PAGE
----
I always get a kick out the liabilities listed by the Uconn


    do not plant near sewers, septic tanks, drains or sidewalks
    too many to name

    This post was edited by whaas on Thu, Dec 19, 13 at 17:40

  • alabamatreehugger 8b SW Alabama

    I cut two wild ones down about 5 years ago, but I haven't found any since then. I think those may have been offspring from my edible pear, because deer like to eat the fruit before going back into the woods.

  • terrene

    We have plenty of Callery pears growing in eastern Mass., they are a common landscape tree. I haven't noticed trees or seedlings in this neighborhood, or seedlings elsewhere, and hope it doesn't become a plague here. Pyrus calleryana is not on the Massachusetts Prohibited Plant list so apparently it has not presented itself as invasive in this state (as yet) and cultivars can still be purchased at nurseries.

    There was a Bradford up at my rental house, but it had terrible form and narrow crotches, and was cut down 2 years ago. It's suckering a lot in the grass around the stump.

    This post was edited by terrene on Thu, Dec 19, 13 at 20:47

  • j0nd03

    Whaas, that is quite the list of liabilities hahaha

  • Toronado3800 Zone 6 St Louis

    The whole invasive thing pushes them down the list for me.

    If they were a weedy silver maple like native then so be it if ya plant a quick to split tree because you like it.

    Mostly I do not expect folks to go remove their Bradford, just don't plant one and add to the problem.

  • allen456

    I can't believe no one has mentioned the WORST feature of Bradford Pears.....the scent of their pollen!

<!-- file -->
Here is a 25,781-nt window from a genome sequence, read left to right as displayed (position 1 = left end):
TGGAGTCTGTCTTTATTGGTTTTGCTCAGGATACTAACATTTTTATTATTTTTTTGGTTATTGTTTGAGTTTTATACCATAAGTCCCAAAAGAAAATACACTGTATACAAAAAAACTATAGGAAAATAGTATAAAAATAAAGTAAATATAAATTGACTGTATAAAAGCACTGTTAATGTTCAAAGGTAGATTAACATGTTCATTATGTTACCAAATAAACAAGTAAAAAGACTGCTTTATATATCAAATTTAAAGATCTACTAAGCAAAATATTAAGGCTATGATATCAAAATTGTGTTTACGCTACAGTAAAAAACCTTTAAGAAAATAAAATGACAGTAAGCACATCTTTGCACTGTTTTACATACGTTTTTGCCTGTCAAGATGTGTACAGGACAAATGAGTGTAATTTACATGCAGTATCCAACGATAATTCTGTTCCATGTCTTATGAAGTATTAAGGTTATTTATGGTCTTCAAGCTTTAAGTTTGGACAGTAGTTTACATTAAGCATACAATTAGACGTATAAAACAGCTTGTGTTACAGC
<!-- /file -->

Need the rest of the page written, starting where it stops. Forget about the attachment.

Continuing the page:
• hairmetal4ever

    It does seem that at the edges of their hardiness range (z 5 mostly), the trees will survive went planted, but they don't get much of a foothold escaping from cultivation and becoming invasive.

    In Austin (mentioned upthread), I'd bet seeds do sprout, but the heat and dryness in July/August probably kills the young seedlings even though a mature tree would survive the same conditions.

    Here in the Mid-Atlantic they seem to just love our climate. Too much.

  • whaas_5a

    They are listed as invasive here, I read the report on the species and they talked alot about IL. The seedlings are quite common in most all counties but mature specimens are hard to locate in IL. There are reports that it has escaped from cultivation in Kenosha county (WI) which is the most southerly county closest to lake MI.

    Its unfortunate that the plant has wrecked havoc in some areas. I planted a Autumn Brilliance 8 years ago and selected it based on superior branching structure. At the time I really didn't know much about invasive species. Today it blooms like no other, very drought tolerant and fantastic red fall color. On the surface some clones are actually great trees.

  • Embothrium

    You must be thinking of 'Autumn Blaze'. 'Autumn Brilliance' is a service-berry.

  • whaas_5a

    Right on, I actually planted an 'Autumn Brilliance' serviceberry that year as well.

  • sam_md

    For the Pague of Pears to be realized there must be a source of seed right?
    I took this pic this morning, this is just one of zillions of such innocent looking trees found in commercial and residential landscaping. Surely trees like this couldn't be the source of the plague? Right? :)